Early autumn, my middle child decided to sign up for an SAT course and apply to college in the U.S. after her military service ends next November. Mid-winter, my youngest asked if she could leave Israel after her national service program and apply to college in America. In spring, my eldest left the country to work in a small start-up in San Francisco.
My ten-year sentence has been reduced to seven. I have eighteen months left to serve. My time here is almost up.
I observe the man I met in the hills outside of Jerusalem. At twenty-three, I was in limbo between a job in Paris and graduate school in New York. At twenty-three, Philippe was solid, certain, committed to our shared religion and to his adopted new homeland, where he was looking for an engineering job. Then, his biceps were sculpted, his belly, firm. The wavy, chestnut hair on his head shimmered under our apartment’s fluorescent lights. Now, I study his face, his torso, his legs, searching for that young man who flirted with me in flawed English, rudimentary Hebrew, and sexy French. All I see are his weary brown eyes, double chin, and balding scalp, always bearing a colorful, knitted yarmulke. When the head covering falls too far forward, I cringe, picturing a dunce cap.
During packing preparations in New York, each child had crammed one oversized plastic bin from the Container Store with A+ book reports, birthday and Valentine’s and bar-bat mitzvah cards, certificates from gymnastic class and swim team and debate club. Philippe and I executed the more difficult decisions: sell K’nex, save Polly Pocket; donate Thomas the Tank, ferry Legos; toss rusty scooters, keep American Girl dolls. We gave away most books except for classics like Goodnight Moon and Guess How Much I Love You.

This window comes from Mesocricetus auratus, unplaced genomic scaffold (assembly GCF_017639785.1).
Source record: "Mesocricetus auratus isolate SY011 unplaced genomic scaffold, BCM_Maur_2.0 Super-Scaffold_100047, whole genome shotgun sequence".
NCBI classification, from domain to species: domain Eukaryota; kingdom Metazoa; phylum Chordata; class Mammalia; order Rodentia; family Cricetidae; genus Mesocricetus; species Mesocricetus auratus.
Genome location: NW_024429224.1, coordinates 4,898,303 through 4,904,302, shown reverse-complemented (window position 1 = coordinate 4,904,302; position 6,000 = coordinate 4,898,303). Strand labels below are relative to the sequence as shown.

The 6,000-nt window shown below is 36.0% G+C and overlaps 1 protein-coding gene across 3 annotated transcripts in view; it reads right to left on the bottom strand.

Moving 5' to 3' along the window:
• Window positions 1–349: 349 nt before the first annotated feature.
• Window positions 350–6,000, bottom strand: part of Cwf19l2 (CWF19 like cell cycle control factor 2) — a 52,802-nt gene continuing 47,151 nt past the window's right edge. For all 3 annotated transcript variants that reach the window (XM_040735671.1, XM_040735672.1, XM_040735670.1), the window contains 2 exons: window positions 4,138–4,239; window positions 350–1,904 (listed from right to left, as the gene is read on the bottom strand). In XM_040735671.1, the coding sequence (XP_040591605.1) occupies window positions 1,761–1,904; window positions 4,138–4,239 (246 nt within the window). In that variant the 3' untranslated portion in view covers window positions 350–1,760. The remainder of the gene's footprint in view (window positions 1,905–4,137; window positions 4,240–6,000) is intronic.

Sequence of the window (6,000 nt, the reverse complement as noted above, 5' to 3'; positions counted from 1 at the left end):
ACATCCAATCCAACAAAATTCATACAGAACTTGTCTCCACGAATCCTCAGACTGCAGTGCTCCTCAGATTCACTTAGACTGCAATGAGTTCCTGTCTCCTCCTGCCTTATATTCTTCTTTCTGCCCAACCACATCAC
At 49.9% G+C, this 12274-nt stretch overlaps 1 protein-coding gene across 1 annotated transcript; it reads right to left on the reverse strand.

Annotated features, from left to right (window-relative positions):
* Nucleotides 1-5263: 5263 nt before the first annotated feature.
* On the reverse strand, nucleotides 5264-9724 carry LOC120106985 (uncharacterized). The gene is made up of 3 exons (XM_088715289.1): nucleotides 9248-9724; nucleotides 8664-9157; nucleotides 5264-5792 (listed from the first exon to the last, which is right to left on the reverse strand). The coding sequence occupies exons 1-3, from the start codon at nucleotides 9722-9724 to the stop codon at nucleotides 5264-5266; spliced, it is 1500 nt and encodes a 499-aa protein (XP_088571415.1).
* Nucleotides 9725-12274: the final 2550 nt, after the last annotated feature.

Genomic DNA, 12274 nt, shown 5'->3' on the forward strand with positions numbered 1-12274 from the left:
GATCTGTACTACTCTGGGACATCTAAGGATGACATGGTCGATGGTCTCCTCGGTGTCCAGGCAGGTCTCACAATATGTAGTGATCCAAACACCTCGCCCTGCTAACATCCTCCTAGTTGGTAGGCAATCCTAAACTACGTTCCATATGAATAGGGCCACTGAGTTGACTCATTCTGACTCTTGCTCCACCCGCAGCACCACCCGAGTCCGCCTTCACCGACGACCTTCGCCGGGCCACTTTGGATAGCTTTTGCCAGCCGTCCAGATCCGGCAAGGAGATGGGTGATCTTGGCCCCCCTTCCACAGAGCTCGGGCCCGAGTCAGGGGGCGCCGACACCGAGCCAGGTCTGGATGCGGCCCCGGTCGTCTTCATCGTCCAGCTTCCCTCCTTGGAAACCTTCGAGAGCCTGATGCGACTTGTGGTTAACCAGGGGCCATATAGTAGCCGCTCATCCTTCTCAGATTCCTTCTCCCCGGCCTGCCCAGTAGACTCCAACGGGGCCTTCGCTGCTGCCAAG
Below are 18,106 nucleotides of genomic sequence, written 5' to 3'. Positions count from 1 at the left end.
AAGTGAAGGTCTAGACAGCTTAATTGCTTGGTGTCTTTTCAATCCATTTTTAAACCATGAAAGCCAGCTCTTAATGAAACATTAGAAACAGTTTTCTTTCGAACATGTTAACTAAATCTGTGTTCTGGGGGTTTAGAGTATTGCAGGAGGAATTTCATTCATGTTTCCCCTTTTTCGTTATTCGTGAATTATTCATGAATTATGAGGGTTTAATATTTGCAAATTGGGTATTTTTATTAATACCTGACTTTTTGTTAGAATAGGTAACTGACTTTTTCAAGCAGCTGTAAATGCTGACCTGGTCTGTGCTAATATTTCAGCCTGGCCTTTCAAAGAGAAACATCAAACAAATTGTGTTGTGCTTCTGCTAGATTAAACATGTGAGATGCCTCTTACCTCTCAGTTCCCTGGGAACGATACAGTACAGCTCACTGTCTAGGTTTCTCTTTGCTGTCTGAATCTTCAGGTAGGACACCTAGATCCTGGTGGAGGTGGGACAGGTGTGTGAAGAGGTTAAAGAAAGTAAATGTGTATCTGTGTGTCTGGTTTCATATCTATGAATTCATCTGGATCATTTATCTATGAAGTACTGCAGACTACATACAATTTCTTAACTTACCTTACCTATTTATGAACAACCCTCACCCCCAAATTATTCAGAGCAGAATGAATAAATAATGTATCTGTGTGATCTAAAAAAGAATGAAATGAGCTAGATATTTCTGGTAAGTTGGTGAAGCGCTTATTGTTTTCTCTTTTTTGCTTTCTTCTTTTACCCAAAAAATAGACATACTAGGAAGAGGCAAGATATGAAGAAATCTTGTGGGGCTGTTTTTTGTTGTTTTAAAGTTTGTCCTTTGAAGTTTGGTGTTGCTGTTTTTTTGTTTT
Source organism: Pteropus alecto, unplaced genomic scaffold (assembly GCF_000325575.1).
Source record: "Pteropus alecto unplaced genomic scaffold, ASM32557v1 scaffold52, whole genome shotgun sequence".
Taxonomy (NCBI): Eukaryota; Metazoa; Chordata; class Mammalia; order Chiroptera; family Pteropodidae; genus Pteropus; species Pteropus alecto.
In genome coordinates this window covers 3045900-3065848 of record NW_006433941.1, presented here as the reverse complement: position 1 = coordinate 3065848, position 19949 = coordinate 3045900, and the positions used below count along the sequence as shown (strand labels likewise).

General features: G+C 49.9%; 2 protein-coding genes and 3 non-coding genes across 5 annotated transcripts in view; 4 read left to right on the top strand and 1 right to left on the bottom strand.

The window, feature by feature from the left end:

When it comes time for me to leave Raanana, I’ll sift through my belongings and bring only that which I can’t live without: one grandmother’s melamine purse collection and another’s floral, gold-rimmed teapot. My bin of old photo albums and letters from ex-boyfriends, parents, college, camp, youth group, school friends will most likely stay behind in our basement storage room, which doubles as bomb shelter.
But leaving possessions and leaving people cannot be compared. I never pined for the crystal vases we received as wedding presents and lost during subsequent moves as I have for the women who dropped off pesto pasta and peanut M&Ms after I gave birth first in Israel, later in California.
Now, contemplating saying goodbye to the man I chose as mate, I finally grasp a Buddhist concept I learned in college and revisited during my yoga teacher training. Non-attachment isn’t about being deprived of the good but of being free from the burden. It’s not about letting go but of holding on, believing that nothing can take away that which you’ve loved.
Whenever and wherever I go on my own, I’ll strive to carry with me only the tender memories of a family of five: my family. My family who has lived here and there, who has learned this language and that, who has adapted to one culture and another, and I’ll let go of the crushing compromises whose weight simply became too much to bear so that I’ll be open and able to love again.
American born, French by marriage, Israeli by choice, Jennifer Lang writes mostly about her divided self. Her essays have appeared in Under the Sun, Assay, Ascent, The Coachella Review, Hippocampus Magazine, and Full Grown People. Honors include Pushcart Prize and Best American Essays nominations and finalist in 2017 Crab Orchard Review’s Literary Nonfiction Contest. Find Jennifer online at http://israelwritersalon.com and follow her @JenLangWrites as she writes her first memoir.